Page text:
Hymn Spotlight: Now We Thank We All Our God

The Thirty Years’ War (1618-1648) was as long and as agonizing as it sounds. Martin Rinkart, a Lutheran minister, spent a good part of it in the walled city of Eilenburg, Saxony, where he wrote this hymn (circa 1636) amidst great distress and destruction. The walls did little good; armies had overrun the city three times, and pestilence, famine and overcrowding added to the pain (in one year, 8000 people died). On the mean streets, starving people fought for a dead cat or crow. Rinkart was the sole surviving minister (it was said that he buried nearly 4400 corpses with his own hands), and he did his best to care for the victims who showed up at his doorstep –even invading troops. Eventually, the Swedish army returned and demanded the people of the city pay restitution – an almost impossible and cruel request of a sorry group of wretched paupers. Rinkart bargained with them, then fell to his knees and prayed. The army was somehow touched by his passion; they lowered the restitution, but in their heartlessness, did not dismiss it entirely.  Out of this terror and misery comes one of the most beautiful and popular hymns in our faith.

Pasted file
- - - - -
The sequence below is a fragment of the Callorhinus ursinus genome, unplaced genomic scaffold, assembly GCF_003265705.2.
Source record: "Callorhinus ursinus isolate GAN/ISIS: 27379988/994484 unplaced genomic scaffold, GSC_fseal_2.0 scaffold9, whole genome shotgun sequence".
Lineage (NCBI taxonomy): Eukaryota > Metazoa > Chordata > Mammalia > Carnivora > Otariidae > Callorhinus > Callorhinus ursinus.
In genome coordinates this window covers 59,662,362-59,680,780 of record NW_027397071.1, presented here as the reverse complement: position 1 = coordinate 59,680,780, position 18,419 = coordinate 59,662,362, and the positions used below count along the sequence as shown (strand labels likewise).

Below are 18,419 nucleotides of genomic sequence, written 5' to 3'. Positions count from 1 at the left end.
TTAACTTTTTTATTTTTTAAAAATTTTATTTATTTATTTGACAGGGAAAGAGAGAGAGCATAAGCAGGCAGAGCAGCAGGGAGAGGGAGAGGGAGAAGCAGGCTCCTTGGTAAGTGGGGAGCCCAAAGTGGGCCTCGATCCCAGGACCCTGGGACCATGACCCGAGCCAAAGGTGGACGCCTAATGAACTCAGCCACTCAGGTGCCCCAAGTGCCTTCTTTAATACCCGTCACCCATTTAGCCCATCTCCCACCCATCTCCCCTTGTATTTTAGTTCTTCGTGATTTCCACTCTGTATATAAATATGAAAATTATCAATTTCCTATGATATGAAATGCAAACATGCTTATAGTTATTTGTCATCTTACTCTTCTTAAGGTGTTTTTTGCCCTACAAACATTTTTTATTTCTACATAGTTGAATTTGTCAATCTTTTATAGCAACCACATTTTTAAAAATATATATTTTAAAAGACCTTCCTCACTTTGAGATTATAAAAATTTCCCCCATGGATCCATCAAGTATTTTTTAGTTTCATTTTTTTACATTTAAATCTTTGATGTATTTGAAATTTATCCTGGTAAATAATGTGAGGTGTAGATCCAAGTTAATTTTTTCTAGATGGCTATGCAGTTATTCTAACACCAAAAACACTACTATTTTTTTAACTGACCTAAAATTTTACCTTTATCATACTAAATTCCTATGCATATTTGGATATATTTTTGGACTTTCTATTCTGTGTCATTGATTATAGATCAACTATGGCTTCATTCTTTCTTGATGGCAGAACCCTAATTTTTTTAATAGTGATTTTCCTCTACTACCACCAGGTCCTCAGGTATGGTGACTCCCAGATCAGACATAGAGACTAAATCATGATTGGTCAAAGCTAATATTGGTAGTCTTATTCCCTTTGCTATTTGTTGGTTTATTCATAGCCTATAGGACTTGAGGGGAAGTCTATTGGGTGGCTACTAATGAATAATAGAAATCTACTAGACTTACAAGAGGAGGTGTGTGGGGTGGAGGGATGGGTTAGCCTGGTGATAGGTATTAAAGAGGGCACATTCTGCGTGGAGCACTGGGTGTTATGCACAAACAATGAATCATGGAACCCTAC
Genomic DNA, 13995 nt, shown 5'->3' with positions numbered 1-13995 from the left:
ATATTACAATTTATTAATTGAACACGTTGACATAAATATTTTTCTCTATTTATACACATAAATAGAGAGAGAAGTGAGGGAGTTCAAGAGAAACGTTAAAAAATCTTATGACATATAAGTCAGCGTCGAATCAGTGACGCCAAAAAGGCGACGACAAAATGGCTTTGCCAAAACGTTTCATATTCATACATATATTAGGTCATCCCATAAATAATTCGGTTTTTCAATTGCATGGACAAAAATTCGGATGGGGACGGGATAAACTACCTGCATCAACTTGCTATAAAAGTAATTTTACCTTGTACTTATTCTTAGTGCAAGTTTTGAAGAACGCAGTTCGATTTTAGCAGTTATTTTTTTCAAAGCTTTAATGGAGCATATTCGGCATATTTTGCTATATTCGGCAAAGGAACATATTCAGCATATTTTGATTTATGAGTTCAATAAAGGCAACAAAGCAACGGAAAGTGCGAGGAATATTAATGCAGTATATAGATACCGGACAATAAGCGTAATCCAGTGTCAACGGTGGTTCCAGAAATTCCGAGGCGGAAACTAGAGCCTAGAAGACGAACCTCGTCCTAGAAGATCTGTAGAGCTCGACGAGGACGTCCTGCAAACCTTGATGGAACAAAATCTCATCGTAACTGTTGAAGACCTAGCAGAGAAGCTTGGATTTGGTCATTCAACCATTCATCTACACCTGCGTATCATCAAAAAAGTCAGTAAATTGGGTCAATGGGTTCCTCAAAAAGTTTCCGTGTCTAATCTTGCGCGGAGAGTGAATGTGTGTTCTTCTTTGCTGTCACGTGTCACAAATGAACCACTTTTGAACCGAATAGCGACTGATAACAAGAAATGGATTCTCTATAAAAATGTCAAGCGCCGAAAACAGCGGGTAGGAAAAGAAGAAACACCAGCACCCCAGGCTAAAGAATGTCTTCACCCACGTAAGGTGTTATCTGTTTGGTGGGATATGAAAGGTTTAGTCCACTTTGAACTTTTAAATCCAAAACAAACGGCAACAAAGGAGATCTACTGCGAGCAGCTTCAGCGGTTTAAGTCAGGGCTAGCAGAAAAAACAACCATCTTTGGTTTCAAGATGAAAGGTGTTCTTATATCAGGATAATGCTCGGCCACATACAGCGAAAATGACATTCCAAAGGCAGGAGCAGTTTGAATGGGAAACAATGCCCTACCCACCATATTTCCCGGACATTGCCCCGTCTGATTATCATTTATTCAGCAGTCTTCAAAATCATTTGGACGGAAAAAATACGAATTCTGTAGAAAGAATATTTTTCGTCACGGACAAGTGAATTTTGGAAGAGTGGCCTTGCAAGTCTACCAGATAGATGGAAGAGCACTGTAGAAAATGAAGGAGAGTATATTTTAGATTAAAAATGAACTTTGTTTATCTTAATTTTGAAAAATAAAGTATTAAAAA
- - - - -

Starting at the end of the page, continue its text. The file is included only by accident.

Rinkart was already a prolific hymn writer when he penned this one, his most celebrated work. It has since been used often in Christian weddings and in German holidays of national thanksgiving.

Now thank we all our God